Finally, and presumably most significantly, VCs need to find ways to support startups to increase the authentic incorporation of ESG factors. Processes required to apply ESG factors to startups differ from those applied to large, public firms because the costs of measuring, monitoring, and reporting on ESG factors will be higher in younger ventures, given that they face more considerable constraints in terms of human capital, management capacity, and financial resources. Relatedly, startups often pivot in terms of their core business model which makes setting firm ESG objectives more difficult.
Issues and Capabilities Needed
Having identified these systematic barriers to ESG integration, we believe that the critical next step for VCs involves building in-house ESG integration capability and ESG-based evaluation capacity within their own business model. Based on our interviews to date, we identified three main categories of issues VCs should prioritize:
Selecting and screening investments
VCs are good at evaluating teams and markets using traditional criteria, such as market, team, product, level of innovation and deal terms. Yet going forward, they must build a corresponding evaluation capability for ESG factors, especially for the due diligence stage. Doing so would enable them to assess the degree to which startups have genuinely integrated ESG factors both in terms of risk mitigation and importantly, in terms of capturing a potential growth opportunity.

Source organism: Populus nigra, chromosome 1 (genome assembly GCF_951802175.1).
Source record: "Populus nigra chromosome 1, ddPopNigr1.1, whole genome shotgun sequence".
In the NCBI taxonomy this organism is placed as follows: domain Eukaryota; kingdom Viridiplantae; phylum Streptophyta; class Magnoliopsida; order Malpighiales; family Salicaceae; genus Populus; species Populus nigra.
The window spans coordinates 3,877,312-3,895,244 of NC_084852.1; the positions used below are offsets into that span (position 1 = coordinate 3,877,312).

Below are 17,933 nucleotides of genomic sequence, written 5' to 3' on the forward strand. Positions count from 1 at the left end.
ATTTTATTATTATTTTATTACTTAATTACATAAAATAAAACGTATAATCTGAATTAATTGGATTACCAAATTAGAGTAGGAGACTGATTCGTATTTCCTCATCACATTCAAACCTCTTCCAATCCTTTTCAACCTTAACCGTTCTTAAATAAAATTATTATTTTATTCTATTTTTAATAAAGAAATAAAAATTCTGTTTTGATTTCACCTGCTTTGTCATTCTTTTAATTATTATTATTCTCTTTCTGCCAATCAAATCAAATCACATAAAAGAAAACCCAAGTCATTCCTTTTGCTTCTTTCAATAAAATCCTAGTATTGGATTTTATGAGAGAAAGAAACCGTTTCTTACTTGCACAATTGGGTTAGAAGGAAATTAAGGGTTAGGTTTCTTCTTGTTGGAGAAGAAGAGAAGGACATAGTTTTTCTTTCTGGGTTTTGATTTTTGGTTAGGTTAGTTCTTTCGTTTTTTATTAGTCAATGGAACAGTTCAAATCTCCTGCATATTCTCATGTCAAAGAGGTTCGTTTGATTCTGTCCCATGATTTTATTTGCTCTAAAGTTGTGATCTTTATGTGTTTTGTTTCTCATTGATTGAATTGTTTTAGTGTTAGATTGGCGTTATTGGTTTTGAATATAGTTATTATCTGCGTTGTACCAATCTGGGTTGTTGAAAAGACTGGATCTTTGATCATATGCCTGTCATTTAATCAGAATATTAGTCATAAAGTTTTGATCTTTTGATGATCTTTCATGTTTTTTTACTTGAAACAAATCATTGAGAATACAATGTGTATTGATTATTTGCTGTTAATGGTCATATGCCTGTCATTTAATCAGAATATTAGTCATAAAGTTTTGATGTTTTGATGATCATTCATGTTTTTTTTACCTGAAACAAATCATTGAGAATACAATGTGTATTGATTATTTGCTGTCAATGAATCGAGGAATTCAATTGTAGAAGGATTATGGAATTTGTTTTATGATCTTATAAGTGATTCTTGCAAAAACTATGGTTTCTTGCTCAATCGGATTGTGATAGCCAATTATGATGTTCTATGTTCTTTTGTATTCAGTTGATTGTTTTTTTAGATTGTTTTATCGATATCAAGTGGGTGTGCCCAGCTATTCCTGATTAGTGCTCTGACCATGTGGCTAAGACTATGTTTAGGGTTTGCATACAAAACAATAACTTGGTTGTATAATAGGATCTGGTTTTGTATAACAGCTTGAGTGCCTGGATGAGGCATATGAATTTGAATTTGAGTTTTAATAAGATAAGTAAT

The following questions should guide decision making of venture capitalists: to what extent does the venture’s business model contribute towards the resolution of a material ESG challenge in its industry? To what extent is the startup solution unique, innovative, and able to scale up quickly and profitably while achieving a positive societal impact by addressing the ESG issue? How sustainable is the opportunity given current ESG trends and how easy is it for the solution to be imitated by others? Not only does ESG integration significantly enhance a VC’s due diligence process but also, it enables the company to make more robust investment decisions. This type of ESG criteria should not only be considered at the due diligence stage but also that they should evolve through the different growth phases of the startup.
The VC valuation should accurately reflect the social and environmental impact that startups with strong ESG factors will generate in the medium and long term. Investors need to develop new tools suitable for measuring investments whose core objective is to synergistically generate financial performance and positive societal impact in an integrated way.